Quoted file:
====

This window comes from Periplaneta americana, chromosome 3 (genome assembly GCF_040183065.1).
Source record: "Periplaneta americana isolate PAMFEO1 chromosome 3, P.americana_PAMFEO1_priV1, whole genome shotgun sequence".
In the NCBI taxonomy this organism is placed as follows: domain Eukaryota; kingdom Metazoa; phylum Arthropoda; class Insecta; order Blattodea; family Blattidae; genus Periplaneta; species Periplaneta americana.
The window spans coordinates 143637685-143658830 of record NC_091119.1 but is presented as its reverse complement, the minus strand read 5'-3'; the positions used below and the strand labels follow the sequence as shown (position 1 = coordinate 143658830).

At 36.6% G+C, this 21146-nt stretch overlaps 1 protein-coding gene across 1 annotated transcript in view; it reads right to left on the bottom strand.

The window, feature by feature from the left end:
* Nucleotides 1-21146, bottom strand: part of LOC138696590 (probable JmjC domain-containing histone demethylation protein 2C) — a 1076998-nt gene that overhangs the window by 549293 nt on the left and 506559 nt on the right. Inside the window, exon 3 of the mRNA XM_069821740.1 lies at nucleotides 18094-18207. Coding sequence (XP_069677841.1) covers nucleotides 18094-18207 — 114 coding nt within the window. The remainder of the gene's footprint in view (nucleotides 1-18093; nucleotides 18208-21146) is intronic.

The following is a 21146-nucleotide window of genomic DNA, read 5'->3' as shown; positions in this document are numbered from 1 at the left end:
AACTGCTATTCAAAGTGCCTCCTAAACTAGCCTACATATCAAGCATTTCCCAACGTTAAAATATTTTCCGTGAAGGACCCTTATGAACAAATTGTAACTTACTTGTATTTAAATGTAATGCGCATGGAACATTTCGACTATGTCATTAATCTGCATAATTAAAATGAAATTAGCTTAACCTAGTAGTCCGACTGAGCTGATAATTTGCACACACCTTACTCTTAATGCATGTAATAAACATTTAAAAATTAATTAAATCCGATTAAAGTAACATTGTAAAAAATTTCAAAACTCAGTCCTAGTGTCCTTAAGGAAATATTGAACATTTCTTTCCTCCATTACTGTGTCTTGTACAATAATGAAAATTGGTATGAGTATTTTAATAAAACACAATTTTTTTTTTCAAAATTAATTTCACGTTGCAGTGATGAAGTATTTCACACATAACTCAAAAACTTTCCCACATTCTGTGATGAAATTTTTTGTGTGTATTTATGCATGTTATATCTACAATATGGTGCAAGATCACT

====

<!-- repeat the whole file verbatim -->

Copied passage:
This window comes from Periplaneta americana, chromosome 3 (genome assembly GCF_040183065.1).
Source record: "Periplaneta americana isolate PAMFEO1 chromosome 3, P.americana_PAMFEO1_priV1, whole genome shotgun sequence".
In the NCBI taxonomy this organism is placed as follows: domain Eukaryota; kingdom Metazoa; phylum Arthropoda; class Insecta; order Blattodea; family Blattidae; genus Periplaneta; species Periplaneta americana.
The window spans coordinates 143637685-143658830 of record NC_091119.1 but is presented as its reverse complement, the minus strand read 5'-3'; the positions used below and the strand labels follow the sequence as shown (position 1 = coordinate 143658830).

At 36.6% G+C, this 21146-nt stretch overlaps 1 protein-coding gene across 1 annotated transcript in view; it reads right to left on the bottom strand.

The window, feature by feature from the left end:
* Nucleotides 1-21146, bottom strand: part of LOC138696590 (probable JmjC domain-containing histone demethylation protein 2C) — a 1076998-nt gene that overhangs the window by 549293 nt on the left and 506559 nt on the right. Inside the window, exon 3 of the mRNA XM_069821740.1 lies at nucleotides 18094-18207. Coding sequence (XP_069677841.1) covers nucleotides 18094-18207 — 114 coding nt within the window. The remainder of the gene's footprint in view (nucleotides 1-18093; nucleotides 18208-21146) is intronic.

The following is a 21146-nucleotide window of genomic DNA, read 5'->3' as shown; positions in this document are numbered from 1 at the left end:
AACTGCTATTCAAAGTGCCTCCTAAACTAGCCTACATATCAAGCATTTCCCAACGTTAAAATATTTTCCGTGAAGGACCCTTATGAACAAATTGTAACTTACTTGTATTTAAATGTAATGCGCATGGAACATTTCGACTATGTCATTAATCTGCATAATTAAAATGAAATTAGCTTAACCTAGTAGTCCGACTGAGCTGATAATTTGCACACACCTTACTCTTAATGCATGTAATAAACATTTAAAAATTAATTAAATCCGATTAAAGTAACATTGTAAAAAATTTCAAAACTCAGTCCTAGTGTCCTTAAGGAAATATTGAACATTTCTTTCCTCCATTACTGTGTCTTGTACAATAATGAAAATTGGTATGAGTATTTTAATAAAACACAATTTTTTTTTTCAAAATTAATTTCACGTTGCAGTGATGAAGTATTTCACACATAACTCAAAAACTTTCCCACATTCTGTGATGAAATTTTTTGTGTGTATTTATGCATGTTATATCTACAATATGGTGCAAGATCACT